Gigabit Cities

US Internet Rolls Out 10Gig in Minneapolis

To all the gigabit naysayers who believe that no everyday Internet user truly needs a gig, US Internet has a message: You are wrong, 10 times over.

That's what the Minnetonka, Minn.-based ISP is signaling with its recent launch of 10 Gbit/s service for residents and small businesses in Minneapolis. Joe Caldwell, the outspoken co-CEO of US Internet Corp. , tells Light Reading that the rollout is meant to be a wakeup call to other service providers that the world is going to become increasingly bandwidth hungry, and that the industry had better step up.

"Someone had to go first. No one else was going to do it, because the math doesn't make sense," he says. "Someone had to lead the way. Someone that likes innovation and couldn't care less about the money -- someone half crazy -- had to do it."

What US Internet did was upgrade the electronics on its fiber-to-the-home (FTTH) network to make 10 Gbit/s service available to about 30,000 households and businesses in Minneapolis, with plans to connect another 30,000 by next summer. He considers the move to be a shot across the bow of larger service providers, noting that Comcast Corp. (Nasdaq: CMCSA, CMCSK) Chairman and CEO Brian Roberts likely has never heard of US Internet but "should probably learn who I am."

"He's not worried about me because it's just a couple streets in Minneapolis. But eventually those streets become many more streets," Caldwell says. "This is a war. I can fire the first shot, but someone has to come with the cavalry."

Indeed, the efforts of entities like US Internet -- along with an ever-increasing number of regional telcos, cable operators, utilities and municipalities that are rolling out gigabit services in all sizes of communities across the US -- could potentially step up the pressure on larger providers to take the gigabit network competitive threat more seriously.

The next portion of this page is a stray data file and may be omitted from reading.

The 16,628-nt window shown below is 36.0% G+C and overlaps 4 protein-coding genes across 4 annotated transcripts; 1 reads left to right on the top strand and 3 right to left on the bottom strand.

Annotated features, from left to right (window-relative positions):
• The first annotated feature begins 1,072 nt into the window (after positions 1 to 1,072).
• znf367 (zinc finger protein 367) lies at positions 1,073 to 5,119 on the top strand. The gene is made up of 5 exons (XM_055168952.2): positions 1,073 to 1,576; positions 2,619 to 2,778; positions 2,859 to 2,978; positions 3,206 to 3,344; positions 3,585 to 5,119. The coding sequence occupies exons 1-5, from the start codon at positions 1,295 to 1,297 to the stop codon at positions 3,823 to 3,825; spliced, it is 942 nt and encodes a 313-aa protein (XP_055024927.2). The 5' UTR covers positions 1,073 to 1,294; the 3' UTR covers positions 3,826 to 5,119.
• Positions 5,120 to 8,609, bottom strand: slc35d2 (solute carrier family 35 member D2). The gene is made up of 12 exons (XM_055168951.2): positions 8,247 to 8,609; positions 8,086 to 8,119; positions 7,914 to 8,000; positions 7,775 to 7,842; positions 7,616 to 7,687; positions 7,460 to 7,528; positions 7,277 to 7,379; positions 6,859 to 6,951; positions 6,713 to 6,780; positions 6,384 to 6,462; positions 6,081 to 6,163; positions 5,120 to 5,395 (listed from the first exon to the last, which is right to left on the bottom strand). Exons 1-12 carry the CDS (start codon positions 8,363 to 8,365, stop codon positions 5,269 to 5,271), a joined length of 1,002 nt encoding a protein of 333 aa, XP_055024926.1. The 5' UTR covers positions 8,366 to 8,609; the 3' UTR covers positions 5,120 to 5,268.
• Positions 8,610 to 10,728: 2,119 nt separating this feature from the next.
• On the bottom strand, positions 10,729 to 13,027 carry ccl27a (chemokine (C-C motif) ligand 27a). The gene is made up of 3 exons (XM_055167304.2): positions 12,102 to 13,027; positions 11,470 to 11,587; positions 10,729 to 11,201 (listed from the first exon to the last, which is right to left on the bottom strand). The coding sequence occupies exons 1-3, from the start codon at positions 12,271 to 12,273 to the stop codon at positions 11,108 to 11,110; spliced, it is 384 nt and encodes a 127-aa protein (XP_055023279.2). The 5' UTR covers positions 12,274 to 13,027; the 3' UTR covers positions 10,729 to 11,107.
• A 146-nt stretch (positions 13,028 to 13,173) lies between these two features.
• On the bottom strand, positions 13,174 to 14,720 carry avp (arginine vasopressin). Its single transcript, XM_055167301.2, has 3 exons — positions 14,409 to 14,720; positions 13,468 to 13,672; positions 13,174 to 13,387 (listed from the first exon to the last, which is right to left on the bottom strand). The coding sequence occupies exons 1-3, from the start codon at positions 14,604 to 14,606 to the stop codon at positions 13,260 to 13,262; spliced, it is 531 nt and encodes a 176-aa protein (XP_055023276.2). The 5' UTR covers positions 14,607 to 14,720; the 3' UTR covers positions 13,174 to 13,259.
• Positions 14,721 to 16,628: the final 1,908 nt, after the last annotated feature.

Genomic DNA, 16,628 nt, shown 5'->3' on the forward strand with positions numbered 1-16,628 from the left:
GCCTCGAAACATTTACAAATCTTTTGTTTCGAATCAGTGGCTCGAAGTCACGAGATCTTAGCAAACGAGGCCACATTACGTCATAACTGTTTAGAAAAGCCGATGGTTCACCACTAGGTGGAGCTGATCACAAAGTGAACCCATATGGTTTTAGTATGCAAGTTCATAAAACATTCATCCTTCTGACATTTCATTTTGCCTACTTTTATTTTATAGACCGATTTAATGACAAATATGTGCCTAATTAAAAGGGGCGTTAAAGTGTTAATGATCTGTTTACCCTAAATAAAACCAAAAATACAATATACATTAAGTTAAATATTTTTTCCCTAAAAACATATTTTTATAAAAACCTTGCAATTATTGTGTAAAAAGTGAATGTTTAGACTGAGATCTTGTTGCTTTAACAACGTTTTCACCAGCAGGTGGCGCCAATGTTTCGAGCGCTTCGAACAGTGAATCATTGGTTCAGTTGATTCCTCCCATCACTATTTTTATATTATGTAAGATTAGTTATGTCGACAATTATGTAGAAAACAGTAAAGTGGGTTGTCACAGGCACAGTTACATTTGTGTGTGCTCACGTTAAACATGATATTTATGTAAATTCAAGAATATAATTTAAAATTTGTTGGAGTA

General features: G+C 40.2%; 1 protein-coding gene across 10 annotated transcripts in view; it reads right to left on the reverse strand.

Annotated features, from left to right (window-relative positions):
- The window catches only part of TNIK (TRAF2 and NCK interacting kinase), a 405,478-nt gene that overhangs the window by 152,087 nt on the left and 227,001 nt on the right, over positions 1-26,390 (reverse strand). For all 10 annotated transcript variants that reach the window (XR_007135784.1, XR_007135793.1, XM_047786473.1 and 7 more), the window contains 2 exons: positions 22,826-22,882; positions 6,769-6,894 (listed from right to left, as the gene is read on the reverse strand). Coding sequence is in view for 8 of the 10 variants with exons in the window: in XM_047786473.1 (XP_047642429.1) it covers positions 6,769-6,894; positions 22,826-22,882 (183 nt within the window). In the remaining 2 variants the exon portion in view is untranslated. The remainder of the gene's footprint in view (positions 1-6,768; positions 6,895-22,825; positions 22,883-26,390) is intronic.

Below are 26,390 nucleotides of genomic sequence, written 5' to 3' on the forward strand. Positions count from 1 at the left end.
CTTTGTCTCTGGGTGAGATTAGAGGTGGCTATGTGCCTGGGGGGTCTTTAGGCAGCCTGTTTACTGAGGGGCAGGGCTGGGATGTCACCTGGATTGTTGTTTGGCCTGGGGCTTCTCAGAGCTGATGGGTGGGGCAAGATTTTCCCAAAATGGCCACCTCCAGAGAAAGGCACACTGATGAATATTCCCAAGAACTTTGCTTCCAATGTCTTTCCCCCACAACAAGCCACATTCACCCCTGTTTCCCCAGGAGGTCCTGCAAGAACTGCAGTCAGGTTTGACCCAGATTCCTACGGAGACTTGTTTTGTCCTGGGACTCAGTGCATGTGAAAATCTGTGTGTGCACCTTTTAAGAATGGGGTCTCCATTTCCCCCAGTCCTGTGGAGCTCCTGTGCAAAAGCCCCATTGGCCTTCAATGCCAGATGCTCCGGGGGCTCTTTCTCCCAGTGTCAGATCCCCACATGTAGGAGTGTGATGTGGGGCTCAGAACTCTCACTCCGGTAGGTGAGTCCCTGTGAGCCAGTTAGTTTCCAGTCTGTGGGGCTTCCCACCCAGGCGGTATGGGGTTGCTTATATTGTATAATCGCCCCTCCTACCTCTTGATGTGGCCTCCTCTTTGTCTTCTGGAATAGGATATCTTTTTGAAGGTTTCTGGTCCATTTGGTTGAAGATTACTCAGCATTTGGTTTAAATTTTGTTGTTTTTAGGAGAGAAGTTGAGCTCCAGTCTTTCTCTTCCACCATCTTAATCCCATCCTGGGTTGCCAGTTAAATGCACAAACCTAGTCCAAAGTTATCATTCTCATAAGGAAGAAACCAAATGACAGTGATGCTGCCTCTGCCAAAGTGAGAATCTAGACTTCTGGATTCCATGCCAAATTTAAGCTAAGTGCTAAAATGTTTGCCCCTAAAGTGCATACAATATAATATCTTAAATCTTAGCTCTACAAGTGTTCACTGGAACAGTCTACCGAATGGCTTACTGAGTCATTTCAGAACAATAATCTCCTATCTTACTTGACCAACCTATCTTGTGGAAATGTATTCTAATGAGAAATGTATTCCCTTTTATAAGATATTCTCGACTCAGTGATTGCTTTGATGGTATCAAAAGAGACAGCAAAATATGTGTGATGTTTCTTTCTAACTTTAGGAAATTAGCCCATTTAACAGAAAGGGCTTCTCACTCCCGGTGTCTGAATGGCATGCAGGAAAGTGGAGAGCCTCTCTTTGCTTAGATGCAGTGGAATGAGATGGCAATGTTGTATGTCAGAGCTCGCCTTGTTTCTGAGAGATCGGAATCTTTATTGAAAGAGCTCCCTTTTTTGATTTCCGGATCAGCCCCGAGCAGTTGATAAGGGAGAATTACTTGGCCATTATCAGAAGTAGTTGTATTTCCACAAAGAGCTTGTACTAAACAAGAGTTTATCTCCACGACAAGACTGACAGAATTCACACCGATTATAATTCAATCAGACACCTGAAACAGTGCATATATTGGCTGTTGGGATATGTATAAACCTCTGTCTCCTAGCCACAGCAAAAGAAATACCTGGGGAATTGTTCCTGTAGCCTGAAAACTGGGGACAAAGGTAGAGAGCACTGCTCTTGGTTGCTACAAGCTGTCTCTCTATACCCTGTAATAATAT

For the latest on urban network innovation, visit Light Reading's dedicated Gigabit Cities content channel. And watch for forthcoming details on Light Reading's Gigabit Cities Live event, to be held in May 2015 in Atlanta.

US Internet's ultra-high-bandwidth service comes with a hefty price tag of $399 per month, but Caldwell says the company has already had a few takers -- small business operators, computer guys "who have a couple racks of gear in their living room" or developers doing video or graphics development, he says. But he maintains that the company's 1 Gbit/s offering sets the standard for affordable Internet access.

"Our gig price is $65 -- that's 65 cents a meg," he says. "Now Minneapolis has the fastest and cheapest internet in the world. I just wish Verizon, AT&T and Google would follow my lead."

Caldwell maintains that today's gigabit networks -- and his company's 10Gig effort -- soon will be passé, particularly if applications development follows available network speeds.

"This is the first time ever that the applications are actually slower than the bandwidth -- but now people will build applications," he says. "If we fast forward, we'll be laughing about this. 10Gig will be slow in a couple years."

— Jason Meyers, Senior Editor, Gigabit Cities/IoT, Light Reading

mhhf1ve 1/7/2015 | 5:11:16 PM